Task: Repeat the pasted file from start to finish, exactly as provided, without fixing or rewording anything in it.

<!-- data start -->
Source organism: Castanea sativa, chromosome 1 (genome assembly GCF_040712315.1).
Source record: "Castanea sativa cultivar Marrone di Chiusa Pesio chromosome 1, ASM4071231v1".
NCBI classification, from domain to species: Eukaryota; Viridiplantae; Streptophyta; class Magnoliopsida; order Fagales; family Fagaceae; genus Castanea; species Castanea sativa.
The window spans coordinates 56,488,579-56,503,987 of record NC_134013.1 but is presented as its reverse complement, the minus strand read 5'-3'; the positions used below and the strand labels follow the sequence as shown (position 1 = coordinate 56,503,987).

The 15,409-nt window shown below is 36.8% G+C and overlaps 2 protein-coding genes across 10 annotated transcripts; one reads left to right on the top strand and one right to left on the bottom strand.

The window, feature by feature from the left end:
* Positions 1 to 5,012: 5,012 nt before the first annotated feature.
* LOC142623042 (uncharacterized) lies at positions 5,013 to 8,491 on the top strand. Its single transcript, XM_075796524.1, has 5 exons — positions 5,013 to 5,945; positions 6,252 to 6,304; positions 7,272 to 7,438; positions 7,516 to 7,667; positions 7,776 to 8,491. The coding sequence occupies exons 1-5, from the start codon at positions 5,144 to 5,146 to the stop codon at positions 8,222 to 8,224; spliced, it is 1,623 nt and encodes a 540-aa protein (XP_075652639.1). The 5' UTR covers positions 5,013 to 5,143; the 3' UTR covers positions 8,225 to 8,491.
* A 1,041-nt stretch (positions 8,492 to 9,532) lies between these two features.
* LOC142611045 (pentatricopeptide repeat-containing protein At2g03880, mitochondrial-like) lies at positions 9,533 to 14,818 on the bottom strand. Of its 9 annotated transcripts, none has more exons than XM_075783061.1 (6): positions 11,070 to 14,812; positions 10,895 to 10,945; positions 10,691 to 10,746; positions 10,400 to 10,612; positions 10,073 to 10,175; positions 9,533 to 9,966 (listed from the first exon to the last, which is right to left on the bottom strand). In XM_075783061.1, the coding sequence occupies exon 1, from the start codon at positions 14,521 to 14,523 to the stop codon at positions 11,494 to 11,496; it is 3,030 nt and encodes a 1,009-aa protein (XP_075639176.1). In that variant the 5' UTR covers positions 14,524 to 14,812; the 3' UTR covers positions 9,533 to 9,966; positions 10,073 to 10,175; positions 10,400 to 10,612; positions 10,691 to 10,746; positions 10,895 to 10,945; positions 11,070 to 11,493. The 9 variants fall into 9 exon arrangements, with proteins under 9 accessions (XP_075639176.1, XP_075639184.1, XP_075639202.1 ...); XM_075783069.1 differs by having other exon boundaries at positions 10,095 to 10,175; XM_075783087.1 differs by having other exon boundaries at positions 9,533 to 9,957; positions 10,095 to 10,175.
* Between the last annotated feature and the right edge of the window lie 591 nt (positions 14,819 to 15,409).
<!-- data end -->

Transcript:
Source organism: Castanea sativa, chromosome 1 (genome assembly GCF_040712315.1).
Source record: "Castanea sativa cultivar Marrone di Chiusa Pesio chromosome 1, ASM4071231v1".
NCBI classification, from domain to species: Eukaryota; Viridiplantae; Streptophyta; class Magnoliopsida; order Fagales; family Fagaceae; genus Castanea; species Castanea sativa.
The window spans coordinates 56,488,579-56,503,987 of record NC_134013.1 but is presented as its reverse complement, the minus strand read 5'-3'; the positions used below and the strand labels follow the sequence as shown (position 1 = coordinate 56,503,987).

The 15,409-nt window shown below is 36.8% G+C and overlaps 2 protein-coding genes across 10 annotated transcripts; one reads left to right on the top strand and one right to left on the bottom strand.

The window, feature by feature from the left end:
* Positions 1 to 5,012: 5,012 nt before the first annotated feature.
* LOC142623042 (uncharacterized) lies at positions 5,013 to 8,491 on the top strand. Its single transcript, XM_075796524.1, has 5 exons — positions 5,013 to 5,945; positions 6,252 to 6,304; positions 7,272 to 7,438; positions 7,516 to 7,667; positions 7,776 to 8,491. The coding sequence occupies exons 1-5, from the start codon at positions 5,144 to 5,146 to the stop codon at positions 8,222 to 8,224; spliced, it is 1,623 nt and encodes a 540-aa protein (XP_075652639.1). The 5' UTR covers positions 5,013 to 5,143; the 3' UTR covers positions 8,225 to 8,491.
* A 1,041-nt stretch (positions 8,492 to 9,532) lies between these two features.
* LOC142611045 (pentatricopeptide repeat-containing protein At2g03880, mitochondrial-like) lies at positions 9,533 to 14,818 on the bottom strand. Of its 9 annotated transcripts, none has more exons than XM_075783061.1 (6): positions 11,070 to 14,812; positions 10,895 to 10,945; positions 10,691 to 10,746; positions 10,400 to 10,612; positions 10,073 to 10,175; positions 9,533 to 9,966 (listed from the first exon to the last, which is right to left on the bottom strand). In XM_075783061.1, the coding sequence occupies exon 1, from the start codon at positions 14,521 to 14,523 to the stop codon at positions 11,494 to 11,496; it is 3,030 nt and encodes a 1,009-aa protein (XP_075639176.1). In that variant the 5' UTR covers positions 14,524 to 14,812; the 3' UTR covers positions 9,533 to 9,966; positions 10,073 to 10,175; positions 10,400 to 10,612; positions 10,691 to 10,746; positions 10,895 to 10,945; positions 11,070 to 11,493. The 9 variants fall into 9 exon arrangements, with proteins under 9 accessions (XP_075639176.1, XP_075639184.1, XP_075639202.1 ...); XM_075783069.1 differs by having other exon boundaries at positions 10,095 to 10,175; XM_075783087.1 differs by having other exon boundaries at positions 9,533 to 9,957; positions 10,095 to 10,175.
* Between the last annotated feature and the right edge of the window lie 591 nt (positions 14,819 to 15,409).